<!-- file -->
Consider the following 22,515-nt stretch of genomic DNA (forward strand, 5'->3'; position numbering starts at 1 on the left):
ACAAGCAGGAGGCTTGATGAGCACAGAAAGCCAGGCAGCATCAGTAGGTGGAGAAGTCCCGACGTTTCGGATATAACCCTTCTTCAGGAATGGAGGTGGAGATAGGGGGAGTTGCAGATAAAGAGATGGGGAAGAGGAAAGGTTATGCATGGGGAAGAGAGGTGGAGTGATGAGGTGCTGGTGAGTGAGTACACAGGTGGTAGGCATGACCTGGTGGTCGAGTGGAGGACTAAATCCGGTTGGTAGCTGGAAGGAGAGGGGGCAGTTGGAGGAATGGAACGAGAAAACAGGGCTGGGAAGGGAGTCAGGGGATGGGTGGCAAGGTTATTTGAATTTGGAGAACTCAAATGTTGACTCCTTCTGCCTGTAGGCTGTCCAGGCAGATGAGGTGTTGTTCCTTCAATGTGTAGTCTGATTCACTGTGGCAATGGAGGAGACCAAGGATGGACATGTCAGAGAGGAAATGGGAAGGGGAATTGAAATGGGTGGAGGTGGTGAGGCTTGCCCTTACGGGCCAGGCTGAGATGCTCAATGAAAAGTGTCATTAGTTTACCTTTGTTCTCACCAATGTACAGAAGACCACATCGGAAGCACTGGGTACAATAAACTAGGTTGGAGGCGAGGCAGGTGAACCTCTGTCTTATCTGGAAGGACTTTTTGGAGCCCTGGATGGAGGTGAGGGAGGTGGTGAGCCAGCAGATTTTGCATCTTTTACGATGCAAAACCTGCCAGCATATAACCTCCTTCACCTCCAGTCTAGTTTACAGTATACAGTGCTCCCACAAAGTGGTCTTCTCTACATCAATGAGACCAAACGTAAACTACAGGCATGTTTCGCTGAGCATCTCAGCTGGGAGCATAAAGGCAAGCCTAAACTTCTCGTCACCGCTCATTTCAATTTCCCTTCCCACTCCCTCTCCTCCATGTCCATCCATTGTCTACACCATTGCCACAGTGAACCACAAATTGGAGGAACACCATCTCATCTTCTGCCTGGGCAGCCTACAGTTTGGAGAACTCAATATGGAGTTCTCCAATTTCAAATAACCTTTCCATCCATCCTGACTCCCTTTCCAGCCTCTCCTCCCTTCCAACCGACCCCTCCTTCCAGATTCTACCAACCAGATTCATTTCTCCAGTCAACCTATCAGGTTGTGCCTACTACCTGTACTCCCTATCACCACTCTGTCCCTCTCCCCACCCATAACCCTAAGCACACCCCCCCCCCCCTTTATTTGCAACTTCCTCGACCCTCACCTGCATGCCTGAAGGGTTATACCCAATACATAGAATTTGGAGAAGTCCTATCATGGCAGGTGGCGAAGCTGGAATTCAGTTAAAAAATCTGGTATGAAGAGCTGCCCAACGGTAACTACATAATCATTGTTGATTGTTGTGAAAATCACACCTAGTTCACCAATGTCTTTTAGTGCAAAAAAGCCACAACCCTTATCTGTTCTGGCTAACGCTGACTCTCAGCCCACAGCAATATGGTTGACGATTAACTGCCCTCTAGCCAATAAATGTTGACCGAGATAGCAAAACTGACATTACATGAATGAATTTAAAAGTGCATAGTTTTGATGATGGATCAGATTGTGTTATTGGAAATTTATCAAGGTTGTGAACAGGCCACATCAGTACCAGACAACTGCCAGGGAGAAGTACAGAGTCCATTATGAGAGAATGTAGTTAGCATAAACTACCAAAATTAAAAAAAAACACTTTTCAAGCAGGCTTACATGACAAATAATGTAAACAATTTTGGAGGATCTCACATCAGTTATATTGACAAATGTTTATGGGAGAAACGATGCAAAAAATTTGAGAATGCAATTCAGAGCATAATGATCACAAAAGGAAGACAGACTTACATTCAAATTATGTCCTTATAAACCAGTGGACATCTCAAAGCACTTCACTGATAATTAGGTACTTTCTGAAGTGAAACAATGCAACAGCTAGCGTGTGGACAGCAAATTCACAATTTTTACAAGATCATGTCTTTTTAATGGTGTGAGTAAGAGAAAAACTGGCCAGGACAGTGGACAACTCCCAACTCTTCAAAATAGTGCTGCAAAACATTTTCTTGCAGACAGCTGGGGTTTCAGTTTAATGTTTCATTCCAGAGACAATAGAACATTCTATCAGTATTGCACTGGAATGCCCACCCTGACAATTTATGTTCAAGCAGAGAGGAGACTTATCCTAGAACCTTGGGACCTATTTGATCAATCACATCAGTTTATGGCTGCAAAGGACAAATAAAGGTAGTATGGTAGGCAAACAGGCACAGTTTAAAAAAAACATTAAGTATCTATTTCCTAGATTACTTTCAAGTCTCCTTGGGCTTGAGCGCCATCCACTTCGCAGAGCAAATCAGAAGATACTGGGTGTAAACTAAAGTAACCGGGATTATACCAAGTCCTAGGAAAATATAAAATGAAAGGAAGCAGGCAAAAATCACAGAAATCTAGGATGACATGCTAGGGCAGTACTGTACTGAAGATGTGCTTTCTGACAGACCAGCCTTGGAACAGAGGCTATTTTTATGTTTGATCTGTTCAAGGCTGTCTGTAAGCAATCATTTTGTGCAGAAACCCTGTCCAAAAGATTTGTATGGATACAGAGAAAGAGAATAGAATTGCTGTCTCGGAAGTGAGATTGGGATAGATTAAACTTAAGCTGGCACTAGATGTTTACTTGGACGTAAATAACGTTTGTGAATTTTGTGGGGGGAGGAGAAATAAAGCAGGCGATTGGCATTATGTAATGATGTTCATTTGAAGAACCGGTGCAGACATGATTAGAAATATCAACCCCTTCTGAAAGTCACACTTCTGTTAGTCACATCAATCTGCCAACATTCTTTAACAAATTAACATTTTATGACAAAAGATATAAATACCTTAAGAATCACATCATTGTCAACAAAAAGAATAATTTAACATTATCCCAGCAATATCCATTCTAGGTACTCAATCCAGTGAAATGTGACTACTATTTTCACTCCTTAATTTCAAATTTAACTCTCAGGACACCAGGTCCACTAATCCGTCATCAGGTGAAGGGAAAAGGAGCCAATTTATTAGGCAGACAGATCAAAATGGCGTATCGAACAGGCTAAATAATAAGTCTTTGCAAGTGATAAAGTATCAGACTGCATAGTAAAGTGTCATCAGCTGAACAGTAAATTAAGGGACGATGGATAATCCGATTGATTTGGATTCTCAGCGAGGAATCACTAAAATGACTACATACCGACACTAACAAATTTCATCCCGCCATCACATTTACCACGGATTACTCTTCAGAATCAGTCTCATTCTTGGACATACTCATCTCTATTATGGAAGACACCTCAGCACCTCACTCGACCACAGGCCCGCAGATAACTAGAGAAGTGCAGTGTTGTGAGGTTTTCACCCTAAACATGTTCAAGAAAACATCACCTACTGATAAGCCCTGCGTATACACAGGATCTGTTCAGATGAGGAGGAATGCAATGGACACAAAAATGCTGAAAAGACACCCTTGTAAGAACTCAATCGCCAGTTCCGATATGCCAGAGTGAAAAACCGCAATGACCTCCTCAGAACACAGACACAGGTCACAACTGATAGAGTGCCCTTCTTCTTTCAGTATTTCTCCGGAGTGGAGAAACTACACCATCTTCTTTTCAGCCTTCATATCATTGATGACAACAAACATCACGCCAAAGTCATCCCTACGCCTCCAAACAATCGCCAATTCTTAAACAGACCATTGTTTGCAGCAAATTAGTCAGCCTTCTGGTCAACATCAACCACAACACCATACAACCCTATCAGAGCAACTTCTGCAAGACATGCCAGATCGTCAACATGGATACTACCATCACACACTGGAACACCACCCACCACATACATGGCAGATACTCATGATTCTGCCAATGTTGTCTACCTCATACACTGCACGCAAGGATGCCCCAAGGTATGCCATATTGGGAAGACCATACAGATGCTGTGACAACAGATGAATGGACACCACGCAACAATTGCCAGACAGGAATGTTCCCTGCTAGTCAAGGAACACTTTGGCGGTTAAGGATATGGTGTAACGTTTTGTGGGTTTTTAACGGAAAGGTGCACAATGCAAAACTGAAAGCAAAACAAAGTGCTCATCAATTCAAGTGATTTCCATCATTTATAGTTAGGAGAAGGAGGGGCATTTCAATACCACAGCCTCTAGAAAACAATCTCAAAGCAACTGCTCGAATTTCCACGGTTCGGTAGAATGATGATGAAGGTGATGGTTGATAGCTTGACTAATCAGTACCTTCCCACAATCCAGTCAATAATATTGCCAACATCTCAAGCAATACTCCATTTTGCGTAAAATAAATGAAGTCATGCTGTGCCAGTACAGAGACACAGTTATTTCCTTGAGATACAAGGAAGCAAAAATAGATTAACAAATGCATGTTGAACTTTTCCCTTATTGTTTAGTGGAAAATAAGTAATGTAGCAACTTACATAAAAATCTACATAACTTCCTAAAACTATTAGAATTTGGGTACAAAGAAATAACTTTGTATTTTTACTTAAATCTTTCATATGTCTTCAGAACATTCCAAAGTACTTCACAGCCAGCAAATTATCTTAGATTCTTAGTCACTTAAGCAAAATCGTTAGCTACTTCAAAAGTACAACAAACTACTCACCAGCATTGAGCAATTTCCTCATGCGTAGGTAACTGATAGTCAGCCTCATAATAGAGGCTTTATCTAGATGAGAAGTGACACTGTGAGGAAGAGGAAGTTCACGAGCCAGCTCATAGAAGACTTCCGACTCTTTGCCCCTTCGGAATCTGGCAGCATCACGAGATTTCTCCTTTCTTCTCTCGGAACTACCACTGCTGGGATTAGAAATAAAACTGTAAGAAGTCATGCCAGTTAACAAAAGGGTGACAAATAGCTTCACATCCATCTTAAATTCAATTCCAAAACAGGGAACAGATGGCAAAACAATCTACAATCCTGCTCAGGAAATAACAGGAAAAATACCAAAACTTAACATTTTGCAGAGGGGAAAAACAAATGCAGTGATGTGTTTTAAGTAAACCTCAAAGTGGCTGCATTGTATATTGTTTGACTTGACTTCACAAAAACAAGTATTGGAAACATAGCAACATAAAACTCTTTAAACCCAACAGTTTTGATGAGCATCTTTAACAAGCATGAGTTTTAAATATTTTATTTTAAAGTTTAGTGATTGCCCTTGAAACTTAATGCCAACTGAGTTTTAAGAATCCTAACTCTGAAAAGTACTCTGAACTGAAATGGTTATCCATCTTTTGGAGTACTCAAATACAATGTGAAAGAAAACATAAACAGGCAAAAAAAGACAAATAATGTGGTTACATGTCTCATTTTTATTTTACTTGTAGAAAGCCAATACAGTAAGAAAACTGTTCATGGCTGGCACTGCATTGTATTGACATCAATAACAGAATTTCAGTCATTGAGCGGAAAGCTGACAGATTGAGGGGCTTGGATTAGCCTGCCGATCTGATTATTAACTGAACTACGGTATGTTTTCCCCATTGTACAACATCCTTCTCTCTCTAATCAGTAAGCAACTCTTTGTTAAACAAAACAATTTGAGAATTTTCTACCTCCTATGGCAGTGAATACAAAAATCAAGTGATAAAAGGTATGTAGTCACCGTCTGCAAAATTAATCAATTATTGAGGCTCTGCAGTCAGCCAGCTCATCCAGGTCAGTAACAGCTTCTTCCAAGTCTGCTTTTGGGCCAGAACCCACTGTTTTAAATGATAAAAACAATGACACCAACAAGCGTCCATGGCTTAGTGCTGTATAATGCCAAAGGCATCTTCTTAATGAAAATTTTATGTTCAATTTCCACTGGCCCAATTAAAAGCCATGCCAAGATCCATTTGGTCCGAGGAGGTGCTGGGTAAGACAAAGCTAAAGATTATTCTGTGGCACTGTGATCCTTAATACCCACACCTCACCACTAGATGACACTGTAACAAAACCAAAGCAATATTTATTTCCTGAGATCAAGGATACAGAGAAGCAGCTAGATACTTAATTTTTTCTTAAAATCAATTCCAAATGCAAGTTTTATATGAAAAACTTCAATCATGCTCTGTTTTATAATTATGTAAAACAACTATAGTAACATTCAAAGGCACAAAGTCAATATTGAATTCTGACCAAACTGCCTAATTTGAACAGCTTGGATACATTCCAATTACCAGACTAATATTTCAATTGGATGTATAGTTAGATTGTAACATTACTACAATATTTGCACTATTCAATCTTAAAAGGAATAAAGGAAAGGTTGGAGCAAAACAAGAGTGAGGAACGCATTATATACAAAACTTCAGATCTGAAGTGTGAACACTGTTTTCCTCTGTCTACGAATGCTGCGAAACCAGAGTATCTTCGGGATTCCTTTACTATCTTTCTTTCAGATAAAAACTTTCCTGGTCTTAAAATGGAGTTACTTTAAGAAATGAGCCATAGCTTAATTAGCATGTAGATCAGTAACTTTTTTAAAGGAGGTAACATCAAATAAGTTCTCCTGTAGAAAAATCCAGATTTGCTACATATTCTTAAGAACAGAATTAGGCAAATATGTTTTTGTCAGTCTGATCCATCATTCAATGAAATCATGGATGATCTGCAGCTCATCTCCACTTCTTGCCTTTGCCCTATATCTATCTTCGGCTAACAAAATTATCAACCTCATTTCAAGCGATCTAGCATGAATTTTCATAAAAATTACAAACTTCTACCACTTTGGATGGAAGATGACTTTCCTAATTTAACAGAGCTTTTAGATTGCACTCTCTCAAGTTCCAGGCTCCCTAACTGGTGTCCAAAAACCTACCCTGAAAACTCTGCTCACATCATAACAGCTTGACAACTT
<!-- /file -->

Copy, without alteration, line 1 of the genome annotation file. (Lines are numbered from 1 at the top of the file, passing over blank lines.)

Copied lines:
Consider the following 22,515-nt stretch of genomic DNA (forward strand, 5'->3'; position numbering starts at 1 on the left):